Flax Seed Meal

  • 1 cup weight = 165 grams
  • High in fiber, ground flaxseed can pump up the nutritional content of starchy gluten-free baked goods, with calcium, iron, vitamin E and Omega-3 fatty acids. Make your own flaxmeal by grinding flaxseeds in a clean coffee grinder (whole flaxseeds are not digestible). When mixed with water, it develops a texture resembling egg whites and is sometimes used as an egg substitute.
  • Flaxseeds have an earthy nutty taste, and a hard, smooth, shiny shell. They release more nutrients to us in ground form, and are then a ridiculously high source of alpha linolenic acid (ALA), an omega-3 fat which is an anti-inflammatory hormone-like molecule that helps conditions such as asthma, osteoarthritis, rheumatoid arthritis, migraines, and osteoporosis. Flaxseed is high in manganese, magnesium, phosphorus, copper, folate and vitamin B6, helps combat prostate cancer, its compounds called lignans guard against breast cancer, it relieves symptoms of menopause, and fends off dry eye syndrome (DES).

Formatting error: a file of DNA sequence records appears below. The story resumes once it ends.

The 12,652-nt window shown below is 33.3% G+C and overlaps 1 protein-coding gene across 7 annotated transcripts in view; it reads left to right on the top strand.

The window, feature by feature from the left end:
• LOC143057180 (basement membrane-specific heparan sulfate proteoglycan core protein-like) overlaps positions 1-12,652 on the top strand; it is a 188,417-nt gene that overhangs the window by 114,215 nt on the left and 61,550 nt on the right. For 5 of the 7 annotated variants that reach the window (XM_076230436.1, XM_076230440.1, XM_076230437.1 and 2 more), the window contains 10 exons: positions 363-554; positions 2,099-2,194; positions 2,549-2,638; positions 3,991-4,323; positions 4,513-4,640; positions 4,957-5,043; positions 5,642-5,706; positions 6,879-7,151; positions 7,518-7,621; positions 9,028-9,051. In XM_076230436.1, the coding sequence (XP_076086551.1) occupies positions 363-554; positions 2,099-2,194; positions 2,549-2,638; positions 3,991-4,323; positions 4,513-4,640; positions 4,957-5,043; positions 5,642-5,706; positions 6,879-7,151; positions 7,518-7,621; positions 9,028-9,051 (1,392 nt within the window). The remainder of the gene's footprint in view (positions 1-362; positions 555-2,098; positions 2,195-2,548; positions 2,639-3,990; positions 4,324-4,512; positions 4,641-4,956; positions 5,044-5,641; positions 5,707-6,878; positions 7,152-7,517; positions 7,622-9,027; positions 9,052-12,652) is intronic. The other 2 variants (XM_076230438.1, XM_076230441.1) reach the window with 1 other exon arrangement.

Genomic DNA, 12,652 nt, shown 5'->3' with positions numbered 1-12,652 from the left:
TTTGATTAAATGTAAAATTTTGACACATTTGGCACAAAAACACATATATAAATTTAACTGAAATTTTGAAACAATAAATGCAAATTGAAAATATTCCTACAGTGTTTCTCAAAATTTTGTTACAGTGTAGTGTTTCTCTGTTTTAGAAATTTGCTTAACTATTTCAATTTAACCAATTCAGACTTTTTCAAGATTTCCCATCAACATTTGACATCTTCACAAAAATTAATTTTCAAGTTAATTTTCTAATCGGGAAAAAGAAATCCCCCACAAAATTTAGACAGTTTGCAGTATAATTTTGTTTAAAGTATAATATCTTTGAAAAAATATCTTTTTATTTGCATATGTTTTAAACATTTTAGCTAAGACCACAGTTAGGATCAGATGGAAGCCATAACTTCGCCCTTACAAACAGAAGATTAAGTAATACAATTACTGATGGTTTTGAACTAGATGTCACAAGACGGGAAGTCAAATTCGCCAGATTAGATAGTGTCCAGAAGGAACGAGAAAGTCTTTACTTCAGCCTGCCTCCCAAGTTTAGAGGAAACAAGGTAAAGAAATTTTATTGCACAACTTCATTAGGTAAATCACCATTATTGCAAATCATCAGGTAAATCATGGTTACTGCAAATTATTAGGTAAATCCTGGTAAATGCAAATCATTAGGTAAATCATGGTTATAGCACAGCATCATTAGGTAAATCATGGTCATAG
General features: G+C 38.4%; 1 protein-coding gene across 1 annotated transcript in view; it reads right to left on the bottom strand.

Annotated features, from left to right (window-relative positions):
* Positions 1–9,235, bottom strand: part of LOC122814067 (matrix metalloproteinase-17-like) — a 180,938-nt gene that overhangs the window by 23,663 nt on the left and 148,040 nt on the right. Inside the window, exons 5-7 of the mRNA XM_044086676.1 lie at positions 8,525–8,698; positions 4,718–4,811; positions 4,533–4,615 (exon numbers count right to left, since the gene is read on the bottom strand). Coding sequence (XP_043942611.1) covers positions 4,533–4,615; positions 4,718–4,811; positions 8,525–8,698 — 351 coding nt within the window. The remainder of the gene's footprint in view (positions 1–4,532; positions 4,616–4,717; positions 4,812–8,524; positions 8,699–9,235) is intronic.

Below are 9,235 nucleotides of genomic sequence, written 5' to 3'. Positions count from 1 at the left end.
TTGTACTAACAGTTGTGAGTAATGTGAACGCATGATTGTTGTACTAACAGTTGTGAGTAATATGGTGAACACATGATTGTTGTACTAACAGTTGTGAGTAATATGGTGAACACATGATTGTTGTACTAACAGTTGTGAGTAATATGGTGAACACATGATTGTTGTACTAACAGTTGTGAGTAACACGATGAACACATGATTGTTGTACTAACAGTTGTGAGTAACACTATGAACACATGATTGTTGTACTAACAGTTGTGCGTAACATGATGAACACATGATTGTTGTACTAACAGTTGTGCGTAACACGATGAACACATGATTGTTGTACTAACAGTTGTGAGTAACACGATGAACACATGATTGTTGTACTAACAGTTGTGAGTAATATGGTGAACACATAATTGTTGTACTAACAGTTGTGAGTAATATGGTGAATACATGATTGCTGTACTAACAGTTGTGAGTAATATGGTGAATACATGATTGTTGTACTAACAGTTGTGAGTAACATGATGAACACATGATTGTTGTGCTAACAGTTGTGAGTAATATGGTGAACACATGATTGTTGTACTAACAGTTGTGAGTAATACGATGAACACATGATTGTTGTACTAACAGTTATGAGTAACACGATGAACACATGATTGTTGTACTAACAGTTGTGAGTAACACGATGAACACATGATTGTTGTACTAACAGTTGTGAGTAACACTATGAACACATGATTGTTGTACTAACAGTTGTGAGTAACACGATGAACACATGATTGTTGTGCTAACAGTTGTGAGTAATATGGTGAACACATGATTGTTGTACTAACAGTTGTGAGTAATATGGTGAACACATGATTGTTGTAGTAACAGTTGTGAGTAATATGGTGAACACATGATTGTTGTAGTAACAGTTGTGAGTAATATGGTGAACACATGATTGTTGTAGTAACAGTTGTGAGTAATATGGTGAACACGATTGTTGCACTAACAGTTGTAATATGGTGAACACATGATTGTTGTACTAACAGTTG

• The flax plant has been known since the Stone Ages. Early colonists in the 17th century introduced it to Canada, the country that is now its major producer.

Store in: the refrigerator or freezer.
How to use: add 2 to 3 tablespoons per recipe for baked goods or sprinkle on yogurt or cereal for a nutritional boost. A mixture of flaxseed meal and warm water is used as an egg replacer in vegan and egg-free baking.
Watch out for: Flaxmeal produces a flecked appearance in bakery items. Too much flaxseed or flaxmeal can have a cathartic or laxative effect on some people. Introduce it into your diet slowly.
Substitution: try Chia or Salba seeds